bleaching

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bleaching,

process of whitening by chemicals or by exposure to sun and air, commonly applied to textiles, paper pulp, wheat flour, petroleum products, oils and fats, straw, hair, feathers, and wood. Chemical methods include oxidation, as by hypochlorites, ozone, and the per-compounds; reduction, as with sulfur dioxide; and adsorption, as by bone charcoal used to decolorize sugar solutions. Textiles have long been whitened by grass bleaching, a method virtually monopolized by the Dutch from the time of the Crusades to the 18th cent. They developed a technique in which goods were alternately soaked in alkaline solutions and grassed, or crofted, a procedure in which they are exposed to air and sunlight; the goods were then treated with sour milk to remove excess alkali. Later they substituted dilute sulfuric acid for the milk. In 1785 the French chemist Claude Berthollet suggested the commercial application of chlorine for bleaching, and in 1799 the Scottish chemist Charles Macintosh invented bleaching powder, or chloride of lime, the first of the modern chemical bleaches. Bleaching processes vary for different fibers. Cotton, naturally a grayish yellow, contains waxy and oily impurities that interfere with the action of dyes. It must be scoured and boiled in huge kettles (kiers) before bleaching. Grass bleaching has been combined with or superseded by chemical methods, which are deleterious unless rigidly controlled. Four degrees, ranging from quarter to full bleach, are recognized in the industry. Full bleach is reputed to weaken the fiber as much as 20%. Since chlorine bleaches react with the protein of animal fibers, silk and wool are commonly bleached with hydrogen peroxide. Although sulfurous acid or sulfur dioxide are also used for wool, they do not permanently whiten it. For effective bleaching, wool must first be scoured and silk must be degummed. Common bleaching agents used domestically are Javelle water, which is sodium hypochlorite in water, and other chlorine-based mixtures.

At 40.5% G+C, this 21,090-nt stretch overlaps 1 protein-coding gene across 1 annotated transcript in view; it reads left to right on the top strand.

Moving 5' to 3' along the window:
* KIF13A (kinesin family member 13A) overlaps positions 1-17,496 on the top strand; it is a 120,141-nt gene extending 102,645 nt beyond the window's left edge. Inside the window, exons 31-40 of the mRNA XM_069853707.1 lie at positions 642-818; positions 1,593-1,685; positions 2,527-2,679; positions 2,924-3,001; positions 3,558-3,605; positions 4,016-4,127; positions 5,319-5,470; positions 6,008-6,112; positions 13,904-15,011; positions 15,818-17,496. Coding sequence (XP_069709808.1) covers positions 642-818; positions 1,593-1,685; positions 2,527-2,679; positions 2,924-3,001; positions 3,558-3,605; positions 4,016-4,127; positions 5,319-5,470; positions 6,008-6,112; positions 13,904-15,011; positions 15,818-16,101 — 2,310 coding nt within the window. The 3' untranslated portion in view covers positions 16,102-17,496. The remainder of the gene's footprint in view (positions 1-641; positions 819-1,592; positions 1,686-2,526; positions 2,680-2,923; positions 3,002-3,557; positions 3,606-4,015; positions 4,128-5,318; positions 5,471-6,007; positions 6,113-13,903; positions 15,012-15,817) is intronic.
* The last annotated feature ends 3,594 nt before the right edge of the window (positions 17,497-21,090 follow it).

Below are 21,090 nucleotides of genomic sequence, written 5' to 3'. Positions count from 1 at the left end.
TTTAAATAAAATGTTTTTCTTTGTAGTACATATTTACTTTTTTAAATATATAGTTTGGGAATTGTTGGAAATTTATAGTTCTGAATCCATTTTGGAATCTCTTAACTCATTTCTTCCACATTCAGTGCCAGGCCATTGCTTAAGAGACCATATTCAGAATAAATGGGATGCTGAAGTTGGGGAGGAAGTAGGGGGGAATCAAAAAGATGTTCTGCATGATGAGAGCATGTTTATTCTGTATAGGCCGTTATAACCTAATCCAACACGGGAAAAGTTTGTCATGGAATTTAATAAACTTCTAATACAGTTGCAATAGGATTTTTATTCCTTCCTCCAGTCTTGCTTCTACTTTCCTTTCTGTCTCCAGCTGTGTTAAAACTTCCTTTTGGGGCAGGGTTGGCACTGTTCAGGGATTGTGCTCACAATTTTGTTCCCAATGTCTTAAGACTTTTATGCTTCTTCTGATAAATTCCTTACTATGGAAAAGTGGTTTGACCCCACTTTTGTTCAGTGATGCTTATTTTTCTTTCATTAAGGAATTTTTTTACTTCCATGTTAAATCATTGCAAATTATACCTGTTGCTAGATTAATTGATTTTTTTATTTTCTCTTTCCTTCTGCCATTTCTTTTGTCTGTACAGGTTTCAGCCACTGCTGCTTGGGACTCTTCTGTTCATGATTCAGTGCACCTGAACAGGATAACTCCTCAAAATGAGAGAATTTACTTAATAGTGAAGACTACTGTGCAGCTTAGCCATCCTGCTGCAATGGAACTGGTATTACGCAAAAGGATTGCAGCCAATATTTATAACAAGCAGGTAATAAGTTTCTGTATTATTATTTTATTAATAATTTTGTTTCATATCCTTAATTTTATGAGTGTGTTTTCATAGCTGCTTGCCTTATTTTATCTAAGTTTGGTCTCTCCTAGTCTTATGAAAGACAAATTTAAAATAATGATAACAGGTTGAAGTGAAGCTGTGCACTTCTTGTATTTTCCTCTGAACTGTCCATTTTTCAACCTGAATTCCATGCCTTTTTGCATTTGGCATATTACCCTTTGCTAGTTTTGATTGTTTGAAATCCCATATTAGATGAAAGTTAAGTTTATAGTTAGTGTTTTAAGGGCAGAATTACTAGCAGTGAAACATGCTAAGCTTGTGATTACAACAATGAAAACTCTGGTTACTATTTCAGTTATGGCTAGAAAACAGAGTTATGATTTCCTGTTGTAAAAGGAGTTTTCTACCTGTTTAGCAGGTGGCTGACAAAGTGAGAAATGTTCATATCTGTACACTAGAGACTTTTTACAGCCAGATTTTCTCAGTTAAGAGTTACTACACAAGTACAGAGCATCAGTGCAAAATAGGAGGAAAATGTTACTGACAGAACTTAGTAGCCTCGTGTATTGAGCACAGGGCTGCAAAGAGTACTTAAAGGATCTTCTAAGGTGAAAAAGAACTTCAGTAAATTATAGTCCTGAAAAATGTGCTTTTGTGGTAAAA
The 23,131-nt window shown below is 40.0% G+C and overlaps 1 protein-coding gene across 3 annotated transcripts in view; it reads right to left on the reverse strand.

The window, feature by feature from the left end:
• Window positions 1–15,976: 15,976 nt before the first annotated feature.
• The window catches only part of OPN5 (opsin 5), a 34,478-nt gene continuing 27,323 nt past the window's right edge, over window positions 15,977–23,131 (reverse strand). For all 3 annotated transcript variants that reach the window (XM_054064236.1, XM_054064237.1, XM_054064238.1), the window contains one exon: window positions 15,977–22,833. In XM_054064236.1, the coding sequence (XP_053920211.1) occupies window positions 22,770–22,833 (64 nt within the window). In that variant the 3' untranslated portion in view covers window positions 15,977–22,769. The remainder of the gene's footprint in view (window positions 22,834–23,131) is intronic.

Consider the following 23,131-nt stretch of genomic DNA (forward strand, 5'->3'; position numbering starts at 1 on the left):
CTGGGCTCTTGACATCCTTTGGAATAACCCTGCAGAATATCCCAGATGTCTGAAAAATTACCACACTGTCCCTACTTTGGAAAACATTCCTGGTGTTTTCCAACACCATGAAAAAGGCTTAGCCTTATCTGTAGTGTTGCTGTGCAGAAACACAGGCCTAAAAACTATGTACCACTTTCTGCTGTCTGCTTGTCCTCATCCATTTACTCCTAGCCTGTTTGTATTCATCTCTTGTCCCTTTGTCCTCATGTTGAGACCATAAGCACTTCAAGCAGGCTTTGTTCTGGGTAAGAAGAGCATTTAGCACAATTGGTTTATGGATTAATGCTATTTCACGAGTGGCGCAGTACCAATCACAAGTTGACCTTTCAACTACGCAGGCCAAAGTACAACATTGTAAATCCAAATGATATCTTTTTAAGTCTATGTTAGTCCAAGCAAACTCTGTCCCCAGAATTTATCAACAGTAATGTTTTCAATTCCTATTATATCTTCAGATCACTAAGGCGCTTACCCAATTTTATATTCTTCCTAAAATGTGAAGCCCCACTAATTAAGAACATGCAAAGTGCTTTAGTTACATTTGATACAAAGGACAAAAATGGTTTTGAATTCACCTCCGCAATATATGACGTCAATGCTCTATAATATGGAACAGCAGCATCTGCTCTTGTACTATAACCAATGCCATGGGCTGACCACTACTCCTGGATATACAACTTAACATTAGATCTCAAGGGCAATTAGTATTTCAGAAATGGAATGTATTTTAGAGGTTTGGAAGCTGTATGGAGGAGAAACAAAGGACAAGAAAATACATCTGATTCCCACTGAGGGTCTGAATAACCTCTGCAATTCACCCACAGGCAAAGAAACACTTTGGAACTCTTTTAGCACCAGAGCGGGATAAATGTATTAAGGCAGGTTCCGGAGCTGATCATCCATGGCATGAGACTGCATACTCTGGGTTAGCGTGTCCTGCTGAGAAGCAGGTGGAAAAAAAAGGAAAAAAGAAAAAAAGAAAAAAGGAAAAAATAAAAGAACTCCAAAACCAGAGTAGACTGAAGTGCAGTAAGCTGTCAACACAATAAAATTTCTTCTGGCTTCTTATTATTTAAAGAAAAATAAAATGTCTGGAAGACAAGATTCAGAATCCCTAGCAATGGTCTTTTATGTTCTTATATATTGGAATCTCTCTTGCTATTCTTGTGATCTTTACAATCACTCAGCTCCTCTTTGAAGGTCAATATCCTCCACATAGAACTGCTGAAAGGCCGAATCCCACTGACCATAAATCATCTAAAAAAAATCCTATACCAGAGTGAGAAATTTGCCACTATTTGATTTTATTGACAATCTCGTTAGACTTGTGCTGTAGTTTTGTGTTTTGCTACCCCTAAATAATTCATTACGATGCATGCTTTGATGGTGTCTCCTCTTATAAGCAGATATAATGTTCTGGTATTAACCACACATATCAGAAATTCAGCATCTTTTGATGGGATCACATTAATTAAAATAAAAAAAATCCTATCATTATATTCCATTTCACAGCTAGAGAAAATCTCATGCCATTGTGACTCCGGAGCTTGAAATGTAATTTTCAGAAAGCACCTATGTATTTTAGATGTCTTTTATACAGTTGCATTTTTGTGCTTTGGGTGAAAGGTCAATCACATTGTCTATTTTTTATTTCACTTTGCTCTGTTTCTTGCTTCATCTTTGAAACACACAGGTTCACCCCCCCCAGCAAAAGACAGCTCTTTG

Bleaching

In wood finish, cleansing or whitening by the use of acid.

Bleaching

 

chemical processes used to remove impurities and eliminate any undesired color from various materials to give them a white color or prepare them for dyeing (textiles, wood pulp, wax, and so on).

Bleaching is most widely used in the textile industry. Preliminary removal of impurities involves treatment of the material with chloramine, weak acid or alkaline solutions, and enzyme preparations, and also boiling in alkaline solution. Oxidizing agents (sodium or calcium hypochlorite, hydrogen peroxide, sodium chlorite, or potassium permanganate) or reducing agents (sulfur dioxide or sodium hydrosulfite) are used in the actual bleaching process. Bleaching is done in a bleaching plant equipped with continuous-operation steaming units and with scouring machines, in which the textiles are processed with solutions of alkalies, acids, and oxidizing agents. The textiles are washed with water between bleaching operations and upon completion of the process. Organic compounds are also used in bleaching.

bleaching

[′blēch·iŋ]
(graphic arts)
An afterprocess in the production of direct positive photographs, in which an oxidizing solution dissolves the negative silver.
(optics)
A decrease in the optical absorption of a medium, produced by radiation or by external forces.
(textiles)
A process in which natural coloring matter is removed from a fiber, yarn, or fabric to make it white.

bleaching

A chemical or photochemical reaction which whitens or removes color from a surface.
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